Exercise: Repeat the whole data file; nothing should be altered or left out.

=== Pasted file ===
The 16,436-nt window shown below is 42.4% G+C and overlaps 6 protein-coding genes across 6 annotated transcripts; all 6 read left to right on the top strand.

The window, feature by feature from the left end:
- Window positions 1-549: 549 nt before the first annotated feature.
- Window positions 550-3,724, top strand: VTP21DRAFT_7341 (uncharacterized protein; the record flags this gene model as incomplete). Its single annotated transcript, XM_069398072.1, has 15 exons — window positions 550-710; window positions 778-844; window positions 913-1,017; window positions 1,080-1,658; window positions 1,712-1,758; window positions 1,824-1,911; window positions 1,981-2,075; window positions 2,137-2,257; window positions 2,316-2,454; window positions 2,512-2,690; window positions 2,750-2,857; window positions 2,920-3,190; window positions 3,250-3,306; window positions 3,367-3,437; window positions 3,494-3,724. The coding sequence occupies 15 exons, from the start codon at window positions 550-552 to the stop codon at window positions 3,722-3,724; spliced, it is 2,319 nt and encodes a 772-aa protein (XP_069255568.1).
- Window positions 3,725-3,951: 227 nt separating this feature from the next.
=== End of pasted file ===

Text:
The 16,436-nt window shown below is 42.4% G+C and overlaps 6 protein-coding genes across 6 annotated transcripts; all 6 read left to right on the top strand.

The window, feature by feature from the left end:
- Window positions 1-549: 549 nt before the first annotated feature.
- Window positions 550-3,724, top strand: VTP21DRAFT_7341 (uncharacterized protein; the record flags this gene model as incomplete). Its single annotated transcript, XM_069398072.1, has 15 exons — window positions 550-710; window positions 778-844; window positions 913-1,017; window positions 1,080-1,658; window positions 1,712-1,758; window positions 1,824-1,911; window positions 1,981-2,075; window positions 2,137-2,257; window positions 2,316-2,454; window positions 2,512-2,690; window positions 2,750-2,857; window positions 2,920-3,190; window positions 3,250-3,306; window positions 3,367-3,437; window positions 3,494-3,724. The coding sequence occupies 15 exons, from the start codon at window positions 550-552 to the stop codon at window positions 3,722-3,724; spliced, it is 2,319 nt and encodes a 772-aa protein (XP_069255568.1).
- Window positions 3,725-3,951: 227 nt separating this feature from the next.